Employment has been a hot topic in news cycles lately. With a jobless rate in Arizona that plunged to 3.3% in March, employers are trying all sorts of ways to draw the best candidates for openings that have arisen. And applicants seem to have their pick of jobs they feel are the best match for their skill sets. It turns out the situation presents an opportunity to level the playing field when it comes to both sides of the hiring equation.
Tackling climate action in the building industry starts with making conscious decisions about the materials with which we build. Today, the production, maintenance and disposal of the materials used in building construction are responsible for 11% of global greenhouse gas emissions. This accounts for roughly a quarter of annual building sector emissions, a percentage which is growing.
The March 2022 episode of the Arizona Technology Council’s TechCast podcast featured e-commerce experts including Amory Borromeo, director of Technology Operations & Talent at Carvana; John Lott, founder & CEO of e-Commerce Industry Council and chief financial officer of SpearmintLOVE; Honey Olesen, director of operations at atmosol; and Brad Wheeler, senior director of Customer Strategy at Emerge. These leaders joined Karen Nowicki, president and owner of Phoenix Business RadioX, and Bianca Buliga, director of marketing + communications at the Council, in exploring technology’s role in discussing how small- to mid-sized companies can build e-commerce stores to gain a competitive edge and expand their businesses online.
TechTalk enews provides a monthly round-up of member updates, technological advancements, energy news, milestones and awards, industry news and featured content on the Council’s annual sponsors. Check out what’s happening in the Council’s April 2022 issue of TechTalk!
Nikola shows off Coolidge factory with deliveries expected this quarter; Mesa Community College names new president; Raytheon wins contract worth up to $1.68B to work on new class of Navy destroyers; Grand Canyon University to graduate 30K students in 2021-22 academic year, largest graduating class in its history; Oryx Additive announces the Oryx Partnership Program; ASU plants ‘mechanical tree’ on Tempe campus to remove carbon dioxide; Banner Health to build new hospital in Buckeye; ASU and Wells Fargo want to make sustainability ‘everyday’ and actionable; UArizona tops out new $85 million Applied Research building in Tucson; University of Advancing Technology environmental studies students explore Arizona energy sources; Axon acquires virtual reality studio that makes training modules for corporate clients; UArizona Center for Innovation launches incubator outpost at Biosphere 2; Kore Power closes on 214-acre site in Buckeye; DocSolid expands leadership team with new senior director of services; Qwick eyes a four-day workweek to double workforce; Intel, Maricopa Community College District launch first-of-its-kind AI lab; Banner, UArizona and Space X partner to host aerospace surgery fellowship; Raytheon signs contract worth up to $3.2B for US Navy radar systems; Waymo expanding driverless taxi service to downtown Phoenix; Arizona now allows storage of state ID, driver’s license on Apple’s Wallet app; and Intel hopes to increase workforce diversity by 2030 through two Valley programs.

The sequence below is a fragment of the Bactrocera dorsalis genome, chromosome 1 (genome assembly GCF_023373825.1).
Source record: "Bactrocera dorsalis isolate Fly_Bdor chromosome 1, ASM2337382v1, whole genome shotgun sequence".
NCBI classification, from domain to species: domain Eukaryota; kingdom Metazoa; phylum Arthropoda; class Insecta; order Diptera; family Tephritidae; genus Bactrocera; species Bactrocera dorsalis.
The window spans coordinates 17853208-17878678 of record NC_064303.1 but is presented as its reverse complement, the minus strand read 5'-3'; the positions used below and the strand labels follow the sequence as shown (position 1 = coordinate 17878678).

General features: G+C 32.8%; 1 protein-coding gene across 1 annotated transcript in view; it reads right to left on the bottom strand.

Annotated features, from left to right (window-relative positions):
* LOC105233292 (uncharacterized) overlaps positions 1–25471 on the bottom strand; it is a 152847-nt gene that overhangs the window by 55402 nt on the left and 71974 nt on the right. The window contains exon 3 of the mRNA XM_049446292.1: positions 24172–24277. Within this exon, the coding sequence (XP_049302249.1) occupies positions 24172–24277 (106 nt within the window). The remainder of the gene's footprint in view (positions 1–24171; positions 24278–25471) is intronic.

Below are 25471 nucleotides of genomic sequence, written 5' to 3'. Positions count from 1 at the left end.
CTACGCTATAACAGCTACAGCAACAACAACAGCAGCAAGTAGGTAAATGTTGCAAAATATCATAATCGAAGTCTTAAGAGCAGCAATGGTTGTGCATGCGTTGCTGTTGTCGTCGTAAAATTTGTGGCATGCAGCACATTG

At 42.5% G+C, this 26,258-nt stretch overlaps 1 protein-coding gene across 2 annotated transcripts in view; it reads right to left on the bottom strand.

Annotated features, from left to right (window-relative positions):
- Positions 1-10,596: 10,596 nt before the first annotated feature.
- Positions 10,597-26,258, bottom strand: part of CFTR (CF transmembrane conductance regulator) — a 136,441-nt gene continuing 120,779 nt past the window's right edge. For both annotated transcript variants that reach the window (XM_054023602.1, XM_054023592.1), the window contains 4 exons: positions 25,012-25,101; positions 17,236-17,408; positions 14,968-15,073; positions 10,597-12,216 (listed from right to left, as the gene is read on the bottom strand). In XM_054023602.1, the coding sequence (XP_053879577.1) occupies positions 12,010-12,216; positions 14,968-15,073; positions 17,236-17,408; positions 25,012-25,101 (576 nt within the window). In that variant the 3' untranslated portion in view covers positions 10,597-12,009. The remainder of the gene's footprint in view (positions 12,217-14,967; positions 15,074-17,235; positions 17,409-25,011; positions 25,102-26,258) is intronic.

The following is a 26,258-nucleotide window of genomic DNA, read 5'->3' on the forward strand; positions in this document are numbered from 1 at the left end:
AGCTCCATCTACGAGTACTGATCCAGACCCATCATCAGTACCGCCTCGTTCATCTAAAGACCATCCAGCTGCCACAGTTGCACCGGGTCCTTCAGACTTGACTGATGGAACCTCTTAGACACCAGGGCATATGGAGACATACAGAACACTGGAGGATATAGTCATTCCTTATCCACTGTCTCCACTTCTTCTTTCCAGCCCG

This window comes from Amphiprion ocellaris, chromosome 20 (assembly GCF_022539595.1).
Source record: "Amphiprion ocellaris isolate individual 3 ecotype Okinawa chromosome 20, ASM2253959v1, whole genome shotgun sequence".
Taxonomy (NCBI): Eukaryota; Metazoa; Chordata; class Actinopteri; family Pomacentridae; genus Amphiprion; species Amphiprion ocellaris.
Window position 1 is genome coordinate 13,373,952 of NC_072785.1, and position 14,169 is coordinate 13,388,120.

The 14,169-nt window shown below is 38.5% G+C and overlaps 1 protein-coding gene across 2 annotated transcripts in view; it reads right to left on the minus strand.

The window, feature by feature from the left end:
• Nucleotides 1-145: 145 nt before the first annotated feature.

When warnings were issued that Russia’s invasion of Ukraine could be followed by Putin giving the green light for a cyber assault against those he felt did not support his actions, you could practically feel the shudder resonating throughout the free world.
Semiconductor giant Intel said Wednesday that it would reduce its greenhouse gas emissions to net-zero by 2040 to decrease the firm’s contributions to climate change. Intel Corp. (Nasdaq: INTC) said it would boost its energy efficiency and lower the carbon footprint of its products in the years to come, starting with interim goals, including spending $300 million to improve energy conservation at existing facilities, building new factories at U.S. Green Building Council LEED standards and switching to 100% renewable electricity across global operations by 2030.
Scottsdale-based Axon Enterprise Inc., the company that makes Tasers and other safety technology for law enforcement agencies, has acquired a virtual reality studio that specializes in immersive training modules for large organizations. Axon (Nasdaq: AXON) said its acquisition of Atlanta-based Foundry 45 will help it achieve its goal to use new immersive technologies such as virtual reality, or VR, and augmented reality to prepare law enforcement officers for real-life situations in the field — and to make such training more accessible and affordable.
Intel and Arizona’s Maricopa County Community College District (MCCCD) today announced a new artificial intelligence (AI) incubator lab for students aspiring to land jobs in areas ranging from business to nursing to healthcare — and other professions that increasingly draw on AI technology. The new AI incubator lab in Arizona, and the associate degree program it supports, is the first of its kind in the U.S.
The Arizona Technology Council today released its Q4 2021 Arizona Technology Industry Impact Report, which outlines the continued growth of the state’s technology sector and highlights diversity statistics in the industry. A major takeaway from the Q4 2021 report is that Arizona’s technology industry multiplier has risen from 3.76 to 5.1. This means that for every 100 jobs added in the tech industry, 510 new jobs are created in other industries.